31:1-21 The affairs of these families are related very minutely, while (what are called) the great events of states and kingdoms at that period, are not mentioned. The Bible teaches people the common duties of life, how to serve God, how to enjoy the blessings he bestows, and to do good in the various stations and duties of life. Selfish men consider themselves robbed of all that goes past them, and covetousness will even swallow up natural affection. Men's overvaluing worldly wealth is that error which is the root of covetousness, envy, and all evil. The men of the world stand in each other's way, and every one seems to be taking away from the rest; hence discontent, envy, and discord. But there are possessions that will suffice for all; happy they who seek them in the first place. In all our removals we should have respect to the command and promise of God. If He be with us, we need not fear. The perils which surround us are so many, that nothing else can really encourage our hearts. To remember favoured seasons of communion with God, is very refreshing when in difficulties; and we should often recollect our vows, that we fail not to fulfil them.Laban hears of his flight, pursues, and overtakes him. "Stole the heart," κλέπτειν νοῦν kleptein noun. The heart is the seat of the understanding in Scripture. To steal the heart of anyone is to act without his knowledge. The river. The Frat, near which, we may conclude, Jacob was tending his flocks. Haran was about seventy miles from the river, and therefore, Laban's flocks were on the other side of Haran. "Toward mount Gilead;" about three hundred miles from the Frat. "On the third day." This shows that Laban's flocks kept by his sons were still three days' journey apart from Jacob's. His brethren - his kindred and dependents. "Seven days' journey." On the third day after the arrival of the messenger, Laban might return to the spot whence Jacob had taken his flight. In this case, Jacob would have at least five days of a start; which, added to the seven days of pursuit, would give him twelve days to travel three hundred English miles. To those accustomed to the pastoral life this was a possible achievement. God appears to Laban on behalf of Jacob, and warns him not to harm him. "Not to speak from good to bad" is merely to abstain from language expressing and prefacing violence.20. Jacob stole away—The result showed the prudence and necessity of departing secretly; otherwise, Laban might have detained him by violence or artifice. Heb. Stole away the heart of Laban, to wit, his daughters, his cattle, and his gods, upon which his heart was vehemently set, as Micah’s was, Judges 18:24. But if this had been meant, it had been imputed to Rachel, and not to Jacob, who knew nothing of the gods. Or rather, stole away from the heart, & c., the Hebrew eth being put for meeth, as Genesis 4:1 49:25 1 Kings 8:43, compared with 2 Chronicles 6:33 Micah 3:8, i.e. without the knowledge and consent of Laban, which sense is confirmed by the words next following, and by Genesis 31:26,27, and by the like use of the phrase, 2 Samuel 19:3. Thus he fled, because he knew Laban’s selfish, and unrighteous, and cruel disposition, that he would always hinder him from departing, either by fraudulent pretences or by open force, nor suffer so great a diminution in that estate, which he thought one time or other he might in good measure recover to himself. And Jacob stole away unawares to Laban the Syrian,.... Went away without his knowledge, or giving him any notice of it; he was too cunning for Laban the Syrian; notwithstanding his astrology and superstitious arts, which the Syrians are addicted to, he had no foresight of this matter: or he "stole away the heart of Laban" (b), that which his heart was set upon; not his gods, these Rachel stole away; nor his daughters, for whom he does not appear to have had any great affection and respect; but rather the cattle and goods Jacob took with him, which Laban's eye and heart were upon, and hoped to get into his possession by one means, or at one time or another; but the former sense, that he "stole from" his heart (d), or stole away without his knowledge, seems best to agree with what follows:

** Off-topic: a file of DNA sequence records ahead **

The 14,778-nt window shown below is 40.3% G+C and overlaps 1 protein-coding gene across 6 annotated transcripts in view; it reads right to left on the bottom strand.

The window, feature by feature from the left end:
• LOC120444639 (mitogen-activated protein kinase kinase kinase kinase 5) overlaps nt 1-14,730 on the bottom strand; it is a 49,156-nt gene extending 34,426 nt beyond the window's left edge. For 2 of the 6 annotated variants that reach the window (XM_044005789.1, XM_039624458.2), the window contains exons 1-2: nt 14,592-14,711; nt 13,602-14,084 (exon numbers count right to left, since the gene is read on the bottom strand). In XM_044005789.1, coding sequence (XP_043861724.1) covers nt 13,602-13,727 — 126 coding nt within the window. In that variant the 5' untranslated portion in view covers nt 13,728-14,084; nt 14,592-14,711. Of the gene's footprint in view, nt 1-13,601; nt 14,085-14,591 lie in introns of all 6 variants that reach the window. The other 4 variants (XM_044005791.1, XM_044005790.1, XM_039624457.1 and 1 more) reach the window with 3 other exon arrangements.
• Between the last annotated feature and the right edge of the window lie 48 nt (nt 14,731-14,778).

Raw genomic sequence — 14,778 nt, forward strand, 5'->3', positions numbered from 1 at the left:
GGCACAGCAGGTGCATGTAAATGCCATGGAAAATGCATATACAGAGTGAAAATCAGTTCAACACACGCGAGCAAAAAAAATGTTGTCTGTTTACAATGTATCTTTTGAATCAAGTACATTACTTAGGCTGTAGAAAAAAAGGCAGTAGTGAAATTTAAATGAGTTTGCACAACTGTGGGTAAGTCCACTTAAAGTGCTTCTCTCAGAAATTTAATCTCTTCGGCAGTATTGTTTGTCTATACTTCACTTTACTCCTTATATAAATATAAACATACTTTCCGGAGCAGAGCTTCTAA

in that he told him not that he fled; or that he designed to go away, and was about to do it.